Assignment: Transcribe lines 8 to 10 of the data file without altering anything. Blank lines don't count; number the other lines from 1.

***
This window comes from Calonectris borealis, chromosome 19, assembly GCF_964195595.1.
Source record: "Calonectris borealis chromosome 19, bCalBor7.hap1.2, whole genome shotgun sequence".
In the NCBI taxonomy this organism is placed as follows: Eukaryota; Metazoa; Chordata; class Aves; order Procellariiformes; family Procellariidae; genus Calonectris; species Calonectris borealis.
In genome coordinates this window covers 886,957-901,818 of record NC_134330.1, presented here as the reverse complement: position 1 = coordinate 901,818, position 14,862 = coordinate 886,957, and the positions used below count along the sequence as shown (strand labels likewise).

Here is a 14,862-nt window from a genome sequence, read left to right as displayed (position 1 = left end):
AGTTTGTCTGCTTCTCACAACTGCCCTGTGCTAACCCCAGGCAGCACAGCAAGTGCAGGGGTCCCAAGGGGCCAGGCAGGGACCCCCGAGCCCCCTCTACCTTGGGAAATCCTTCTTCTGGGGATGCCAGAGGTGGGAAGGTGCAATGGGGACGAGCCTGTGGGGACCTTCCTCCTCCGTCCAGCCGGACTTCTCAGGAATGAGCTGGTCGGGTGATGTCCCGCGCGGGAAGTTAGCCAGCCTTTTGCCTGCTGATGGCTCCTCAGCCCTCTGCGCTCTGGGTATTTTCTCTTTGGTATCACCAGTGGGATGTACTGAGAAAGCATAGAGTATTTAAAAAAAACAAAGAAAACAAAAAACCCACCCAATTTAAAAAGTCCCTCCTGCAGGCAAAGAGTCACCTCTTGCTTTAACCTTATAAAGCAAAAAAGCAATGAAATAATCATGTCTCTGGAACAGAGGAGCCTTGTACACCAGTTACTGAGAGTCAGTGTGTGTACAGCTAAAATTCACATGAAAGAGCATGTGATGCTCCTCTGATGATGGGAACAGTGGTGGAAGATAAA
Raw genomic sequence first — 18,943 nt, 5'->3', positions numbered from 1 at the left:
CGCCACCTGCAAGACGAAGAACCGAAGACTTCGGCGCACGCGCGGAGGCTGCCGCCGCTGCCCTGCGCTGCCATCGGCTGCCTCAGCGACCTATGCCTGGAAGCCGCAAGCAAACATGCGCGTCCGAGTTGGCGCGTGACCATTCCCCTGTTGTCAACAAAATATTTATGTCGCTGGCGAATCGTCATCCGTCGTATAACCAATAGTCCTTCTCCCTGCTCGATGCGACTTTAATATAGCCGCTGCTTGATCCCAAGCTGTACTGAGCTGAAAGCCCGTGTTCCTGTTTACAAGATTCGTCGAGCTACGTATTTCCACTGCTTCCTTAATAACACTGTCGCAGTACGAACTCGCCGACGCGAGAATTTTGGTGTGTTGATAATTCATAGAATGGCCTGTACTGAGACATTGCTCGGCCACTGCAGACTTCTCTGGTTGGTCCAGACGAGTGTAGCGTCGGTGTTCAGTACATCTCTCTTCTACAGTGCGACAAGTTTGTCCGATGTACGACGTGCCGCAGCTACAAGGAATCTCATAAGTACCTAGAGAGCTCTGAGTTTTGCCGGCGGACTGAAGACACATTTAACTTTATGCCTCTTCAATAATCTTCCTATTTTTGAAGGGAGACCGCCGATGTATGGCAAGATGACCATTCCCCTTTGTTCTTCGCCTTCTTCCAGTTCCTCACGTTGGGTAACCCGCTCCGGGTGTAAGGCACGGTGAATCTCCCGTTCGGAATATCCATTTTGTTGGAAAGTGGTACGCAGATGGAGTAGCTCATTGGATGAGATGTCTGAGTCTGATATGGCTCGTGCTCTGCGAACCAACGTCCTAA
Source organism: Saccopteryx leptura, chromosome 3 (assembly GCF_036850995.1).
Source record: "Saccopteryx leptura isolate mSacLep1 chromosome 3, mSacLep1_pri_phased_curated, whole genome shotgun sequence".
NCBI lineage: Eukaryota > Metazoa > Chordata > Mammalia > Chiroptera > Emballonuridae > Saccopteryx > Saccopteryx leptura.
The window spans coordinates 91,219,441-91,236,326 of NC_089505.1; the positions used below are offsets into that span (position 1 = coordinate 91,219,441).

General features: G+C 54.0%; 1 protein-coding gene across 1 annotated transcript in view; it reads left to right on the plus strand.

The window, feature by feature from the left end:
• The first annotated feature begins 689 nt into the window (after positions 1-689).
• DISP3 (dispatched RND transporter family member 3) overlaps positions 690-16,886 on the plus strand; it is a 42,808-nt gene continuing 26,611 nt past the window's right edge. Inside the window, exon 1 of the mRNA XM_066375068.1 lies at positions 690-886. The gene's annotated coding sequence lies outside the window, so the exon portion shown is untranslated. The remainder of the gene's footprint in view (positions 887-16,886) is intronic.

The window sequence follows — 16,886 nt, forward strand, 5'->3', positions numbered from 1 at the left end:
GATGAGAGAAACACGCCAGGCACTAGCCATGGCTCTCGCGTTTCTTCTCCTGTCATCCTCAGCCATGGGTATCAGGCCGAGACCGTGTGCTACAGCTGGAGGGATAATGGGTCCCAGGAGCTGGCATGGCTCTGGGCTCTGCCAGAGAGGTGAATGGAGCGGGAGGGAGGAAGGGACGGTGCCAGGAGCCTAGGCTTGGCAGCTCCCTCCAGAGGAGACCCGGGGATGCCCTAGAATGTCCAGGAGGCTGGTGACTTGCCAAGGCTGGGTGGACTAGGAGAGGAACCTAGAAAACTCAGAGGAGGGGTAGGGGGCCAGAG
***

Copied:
CGCCACCTGCAAGACGAAGAACCGAAGACTTCGGCGCACGCGCGGAGGCTGCCGCCGCTGCCCTGCGCTGCCATCGGCTGCCTCAGCGACCTATGCCTGGAAGCCGCAAGCAAACATGCGCGTCCGAGTTGGCGCGTGACCATTCCCCTGTTGTCAACAAAATATTTATGTCGCTGGCGAATCGTCATCCGTCGTATAACCAATAGTCCTTCTCCCTGCTCGATGCGACTTTAATATAGCCGCTGCTTGATCCCAAGCTGTACTGAGCTGAAAGCCCGTGTTCCTGTTTACAAGATTCGTCGAGCTACGTATTTCCACTGCTTCCTTAATAACACTGTCGCAGTACGAACTCGCCGACGCGAGAATTTTGGTGTGTTGATAATTCATAGAATGGCCTGTACTGAGACATTGCTCGGCCACTGCAGACTTCTCTGGTTGGTCCAGACGAGTGTAGCGTCGGTGTTCAGTACATCTCTCTTCTACAGTGCGACAAGTTTGTCCGATGTACGACGTGCCGCAGCTACAAGGAATCTCATAAGTACCTAGAGAGCTCTGAGTTTTGCCGGCGGACTGAAGACACATTTAACTTTATGCCTCTTCAATAATCTTCCTATTTTTGAAGGGAGACCGCCGATGTATGGCAAGATGACCATTCCCCTTTGTTCTTCGCCTTCTTCCAGTTCCTCACGTTGGGTAACCCGCTCCGGGTGTAAGGCACGGTGAATCTCCCGTTCGGAATATCCATTTTGTTGGAAAGTGGTACGCAGATGGAGTAGCTCATTGGATGAGATGTCTGAGTCTGATATGGCTCGTGCTCTGCGAACCAACGTCCTAA
Source organism: Saccopteryx leptura, chromosome 3 (assembly GCF_036850995.1).
Source record: "Saccopteryx leptura isolate mSacLep1 chromosome 3, mSacLep1_pri_phased_curated, whole genome shotgun sequence".